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REPROSYSTEM, B.V. v. SCM CORP.

UNITED STATES DISTRICT COURT FOR THE SOUTHERN DISTRICT OF NEW YORK


September 13, 1982

REPROSYSTEM, B.V. and N. NORMAN MULLER, Plaintiffs,
v.
SCM CORPORATION, Defendant

Sweet, D.J.

The opinion of the court was delivered by: SWEET

SWEET, D.J.

A post trial hearing was conducted on June 2, 22 and July 1, 1982 at which evidence was presented with respect to the calculation of damages to be awarded by way of judgment in favor of plaintiffs Reprosystem B, B.V. ("Reprosystem") and N. Norman Muller ("Muller") against defendant SCM Corporation ("SCM"). Judgment will be entered in accordance with this memorandum opinion on notice within ten (10) days of the date hereof.

 Prior Proceedings

 On June 30, 1981 an opinion was filed which determined the liability issues raised in Reprosystem's action against SCM arising out of SCM's failure to transfer its European copier assets to Reprosystem. Certain issues as to the calculation of damages remained outstanding and a further opinion was issued on September 15, 1981 on that subject. The effect of taxes on the damages calculation became a principal issue, since the judgment to be entered sought to award Reprosystem the profit which SCM had garnered by its conduct, held to be a breach of its duty. The difficulty, of course, arose because the transaction upon which Reprosystem sued did not in fact take place, and the tax effect on the theoretical transaction became more difficult to determine. Reprosystem sought recovery for pre-tax profits, while SCM urged that the post tax profits constituted the proper measure of damages under the June opinion.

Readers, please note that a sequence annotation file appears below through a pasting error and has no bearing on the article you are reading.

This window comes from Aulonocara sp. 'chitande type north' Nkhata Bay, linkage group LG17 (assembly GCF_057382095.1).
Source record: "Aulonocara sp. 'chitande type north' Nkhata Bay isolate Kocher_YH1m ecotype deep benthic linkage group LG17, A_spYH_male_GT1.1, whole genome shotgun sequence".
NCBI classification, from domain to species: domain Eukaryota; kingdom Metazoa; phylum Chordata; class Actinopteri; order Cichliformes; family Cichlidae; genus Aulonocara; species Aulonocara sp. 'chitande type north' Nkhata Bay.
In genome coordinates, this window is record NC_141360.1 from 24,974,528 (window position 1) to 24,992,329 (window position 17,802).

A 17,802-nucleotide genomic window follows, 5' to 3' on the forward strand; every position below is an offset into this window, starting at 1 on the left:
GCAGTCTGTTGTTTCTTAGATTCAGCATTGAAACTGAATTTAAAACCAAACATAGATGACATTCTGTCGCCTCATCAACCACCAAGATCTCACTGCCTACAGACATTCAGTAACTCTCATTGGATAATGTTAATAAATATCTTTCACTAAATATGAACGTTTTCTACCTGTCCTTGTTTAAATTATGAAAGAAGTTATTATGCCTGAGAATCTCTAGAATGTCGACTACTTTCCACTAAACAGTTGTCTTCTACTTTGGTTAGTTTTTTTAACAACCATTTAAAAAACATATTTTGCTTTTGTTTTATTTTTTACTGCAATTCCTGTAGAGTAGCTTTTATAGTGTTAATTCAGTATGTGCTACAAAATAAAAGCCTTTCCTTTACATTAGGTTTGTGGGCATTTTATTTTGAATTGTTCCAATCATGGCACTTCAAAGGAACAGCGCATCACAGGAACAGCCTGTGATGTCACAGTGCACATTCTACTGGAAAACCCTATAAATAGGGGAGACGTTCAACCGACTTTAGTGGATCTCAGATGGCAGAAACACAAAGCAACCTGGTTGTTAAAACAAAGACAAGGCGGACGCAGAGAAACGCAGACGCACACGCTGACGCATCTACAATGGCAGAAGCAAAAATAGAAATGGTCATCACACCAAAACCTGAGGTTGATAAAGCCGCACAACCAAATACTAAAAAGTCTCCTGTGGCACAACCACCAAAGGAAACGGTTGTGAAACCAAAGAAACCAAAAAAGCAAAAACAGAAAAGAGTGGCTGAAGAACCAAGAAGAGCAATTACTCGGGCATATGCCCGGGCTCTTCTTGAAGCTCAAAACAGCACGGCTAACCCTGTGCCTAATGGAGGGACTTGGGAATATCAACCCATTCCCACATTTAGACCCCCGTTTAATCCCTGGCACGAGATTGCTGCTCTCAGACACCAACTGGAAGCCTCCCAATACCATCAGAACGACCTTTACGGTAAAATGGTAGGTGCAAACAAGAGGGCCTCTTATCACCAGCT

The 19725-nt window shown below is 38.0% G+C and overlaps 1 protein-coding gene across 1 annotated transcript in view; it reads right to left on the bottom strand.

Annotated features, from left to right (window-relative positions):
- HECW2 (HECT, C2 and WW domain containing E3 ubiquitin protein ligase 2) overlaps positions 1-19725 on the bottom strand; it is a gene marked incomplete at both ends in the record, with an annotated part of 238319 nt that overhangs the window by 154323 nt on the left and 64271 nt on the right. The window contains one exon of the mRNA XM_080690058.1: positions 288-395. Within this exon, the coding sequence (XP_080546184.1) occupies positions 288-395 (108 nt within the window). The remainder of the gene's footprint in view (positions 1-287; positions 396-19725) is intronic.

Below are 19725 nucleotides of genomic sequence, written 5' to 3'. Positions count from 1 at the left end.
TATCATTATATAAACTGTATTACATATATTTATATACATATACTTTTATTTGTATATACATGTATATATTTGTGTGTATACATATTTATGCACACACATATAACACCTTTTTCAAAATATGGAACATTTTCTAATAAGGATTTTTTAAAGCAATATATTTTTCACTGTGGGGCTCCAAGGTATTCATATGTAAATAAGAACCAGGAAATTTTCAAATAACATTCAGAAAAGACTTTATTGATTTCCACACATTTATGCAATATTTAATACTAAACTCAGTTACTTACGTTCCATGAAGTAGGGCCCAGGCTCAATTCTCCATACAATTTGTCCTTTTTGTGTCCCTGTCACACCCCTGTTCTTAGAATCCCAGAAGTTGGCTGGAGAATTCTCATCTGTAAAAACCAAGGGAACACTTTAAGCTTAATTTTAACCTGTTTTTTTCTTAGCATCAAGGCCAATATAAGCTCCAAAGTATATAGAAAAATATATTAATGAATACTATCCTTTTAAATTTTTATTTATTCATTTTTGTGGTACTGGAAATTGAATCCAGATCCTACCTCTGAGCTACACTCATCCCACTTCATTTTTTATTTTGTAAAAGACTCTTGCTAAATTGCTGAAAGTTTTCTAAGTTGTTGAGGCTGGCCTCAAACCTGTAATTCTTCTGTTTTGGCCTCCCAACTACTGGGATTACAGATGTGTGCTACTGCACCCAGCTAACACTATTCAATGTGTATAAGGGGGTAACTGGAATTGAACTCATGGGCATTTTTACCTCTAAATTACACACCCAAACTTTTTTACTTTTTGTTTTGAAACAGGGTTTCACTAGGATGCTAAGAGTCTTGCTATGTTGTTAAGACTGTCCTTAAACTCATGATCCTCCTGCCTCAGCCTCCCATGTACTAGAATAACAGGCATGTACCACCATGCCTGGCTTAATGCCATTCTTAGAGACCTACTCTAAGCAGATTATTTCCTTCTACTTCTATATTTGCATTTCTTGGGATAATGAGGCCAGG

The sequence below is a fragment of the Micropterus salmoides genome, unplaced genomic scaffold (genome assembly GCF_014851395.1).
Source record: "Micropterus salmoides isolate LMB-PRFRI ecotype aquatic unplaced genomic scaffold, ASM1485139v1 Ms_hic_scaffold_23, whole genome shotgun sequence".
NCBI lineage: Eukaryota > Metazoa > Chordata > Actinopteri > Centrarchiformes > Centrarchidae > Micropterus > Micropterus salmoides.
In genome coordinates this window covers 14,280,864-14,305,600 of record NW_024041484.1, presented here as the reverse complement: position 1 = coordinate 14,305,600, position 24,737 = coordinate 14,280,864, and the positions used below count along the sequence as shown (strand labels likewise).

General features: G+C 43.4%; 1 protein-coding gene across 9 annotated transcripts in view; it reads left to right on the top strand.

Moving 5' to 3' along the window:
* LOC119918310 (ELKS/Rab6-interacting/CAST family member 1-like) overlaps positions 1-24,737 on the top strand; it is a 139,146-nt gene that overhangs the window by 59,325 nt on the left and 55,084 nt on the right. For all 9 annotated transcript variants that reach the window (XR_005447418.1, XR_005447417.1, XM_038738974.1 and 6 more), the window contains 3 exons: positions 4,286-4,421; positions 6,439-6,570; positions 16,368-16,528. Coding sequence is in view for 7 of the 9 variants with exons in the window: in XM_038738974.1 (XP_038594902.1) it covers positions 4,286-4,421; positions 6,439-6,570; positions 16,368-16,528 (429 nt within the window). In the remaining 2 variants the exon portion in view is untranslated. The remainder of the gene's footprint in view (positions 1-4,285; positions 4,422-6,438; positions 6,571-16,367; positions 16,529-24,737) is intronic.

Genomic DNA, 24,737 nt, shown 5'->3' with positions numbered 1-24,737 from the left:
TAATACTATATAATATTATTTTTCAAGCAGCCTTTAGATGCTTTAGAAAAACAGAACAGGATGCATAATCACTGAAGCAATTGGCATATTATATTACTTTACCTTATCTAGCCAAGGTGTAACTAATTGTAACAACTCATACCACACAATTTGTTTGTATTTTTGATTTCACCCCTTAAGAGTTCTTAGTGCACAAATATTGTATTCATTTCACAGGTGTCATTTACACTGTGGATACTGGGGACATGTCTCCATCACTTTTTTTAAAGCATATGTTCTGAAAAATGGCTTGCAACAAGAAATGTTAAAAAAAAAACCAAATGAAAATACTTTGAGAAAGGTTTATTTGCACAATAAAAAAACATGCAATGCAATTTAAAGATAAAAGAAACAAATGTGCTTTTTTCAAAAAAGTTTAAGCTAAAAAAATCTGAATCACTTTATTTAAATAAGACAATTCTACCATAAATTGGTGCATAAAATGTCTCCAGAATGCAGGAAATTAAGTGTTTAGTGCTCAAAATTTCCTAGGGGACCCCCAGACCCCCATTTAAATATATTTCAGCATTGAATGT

The September 15, 1981 memorandum opinion sought to deal with the issue by stating:

 

Thus, borrowing the traditional unjust enrichment analysis, it would be inappropriate for SCM to have to disgorge to plaintiffs a sum representing taxes paid on the profits while this court has held SCM unjustly retained. This deduction for taxes will be allowed.

 As subsequent events have established, "taxes paid" became as difficult to determine as a consequence of the change in circumstances and the difference between tax treatment in the United States and Europe as the original liability issues had been.

 Discovery was conducted, a hearing was held and on March 31, the court issued yet another memorandum opinion on the subject of damages and taxes, concluding that a factual hearing would be required to establish the amount of German and French taxes paid attributable to the period as well as the effect of certain currency transactions. Reprosystem's claim that SCM should also pay over a judgment tax was rejected. More discovery took place, and a final hearing was held on June 2, 22 and July 1, 1982 as recounted above.